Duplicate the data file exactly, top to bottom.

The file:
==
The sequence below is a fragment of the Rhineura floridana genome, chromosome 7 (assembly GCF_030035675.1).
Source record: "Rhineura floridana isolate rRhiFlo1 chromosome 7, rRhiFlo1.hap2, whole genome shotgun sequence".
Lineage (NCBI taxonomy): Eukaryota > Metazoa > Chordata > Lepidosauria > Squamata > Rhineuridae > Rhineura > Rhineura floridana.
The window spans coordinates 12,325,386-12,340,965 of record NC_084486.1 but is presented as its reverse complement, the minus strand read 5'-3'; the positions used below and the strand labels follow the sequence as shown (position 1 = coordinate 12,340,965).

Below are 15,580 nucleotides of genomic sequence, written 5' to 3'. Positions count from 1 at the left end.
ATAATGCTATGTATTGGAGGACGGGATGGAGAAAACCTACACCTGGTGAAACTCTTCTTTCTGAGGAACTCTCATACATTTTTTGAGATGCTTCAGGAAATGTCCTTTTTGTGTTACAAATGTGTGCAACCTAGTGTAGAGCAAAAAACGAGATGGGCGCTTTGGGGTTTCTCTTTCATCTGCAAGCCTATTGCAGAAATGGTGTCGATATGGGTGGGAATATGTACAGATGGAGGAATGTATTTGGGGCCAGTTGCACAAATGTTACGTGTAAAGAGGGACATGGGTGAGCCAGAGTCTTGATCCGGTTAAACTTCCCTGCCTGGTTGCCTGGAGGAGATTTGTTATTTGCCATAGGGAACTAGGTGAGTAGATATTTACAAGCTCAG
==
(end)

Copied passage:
The sequence below is a fragment of the Rhineura floridana genome, chromosome 7 (assembly GCF_030035675.1).
Source record: "Rhineura floridana isolate rRhiFlo1 chromosome 7, rRhiFlo1.hap2, whole genome shotgun sequence".
Lineage (NCBI taxonomy): Eukaryota > Metazoa > Chordata > Lepidosauria > Squamata > Rhineuridae > Rhineura > Rhineura floridana.
The window spans coordinates 12,325,386-12,340,965 of record NC_084486.1 but is presented as its reverse complement, the minus strand read 5'-3'; the positions used below and the strand labels follow the sequence as shown (position 1 = coordinate 12,340,965).

Below are 15,580 nucleotides of genomic sequence, written 5' to 3'. Positions count from 1 at the left end.
ATAATGCTATGTATTGGAGGACGGGATGGAGAAAACCTACACCTGGTGAAACTCTTCTTTCTGAGGAACTCTCATACATTTTTTGAGATGCTTCAGGAAATGTCCTTTTTGTGTTACAAATGTGTGCAACCTAGTGTAGAGCAAAAAACGAGATGGGCGCTTTGGGGTTTCTCTTTCATCTGCAAGCCTATTGCAGAAATGGTGTCGATATGGGTGGGAATATGTACAGATGGAGGAATGTATTTGGGGCCAGTTGCACAAATGTTACGTGTAAAGAGGGACATGGGTGAGCCAGAGTCTTGATCCGGTTAAACTTCCCTGCCTGGTTGCCTGGAGGAGATTTGTTATTTGCCATAGGGAACTAGGTGAGTAGATATTTACAAGCTCAG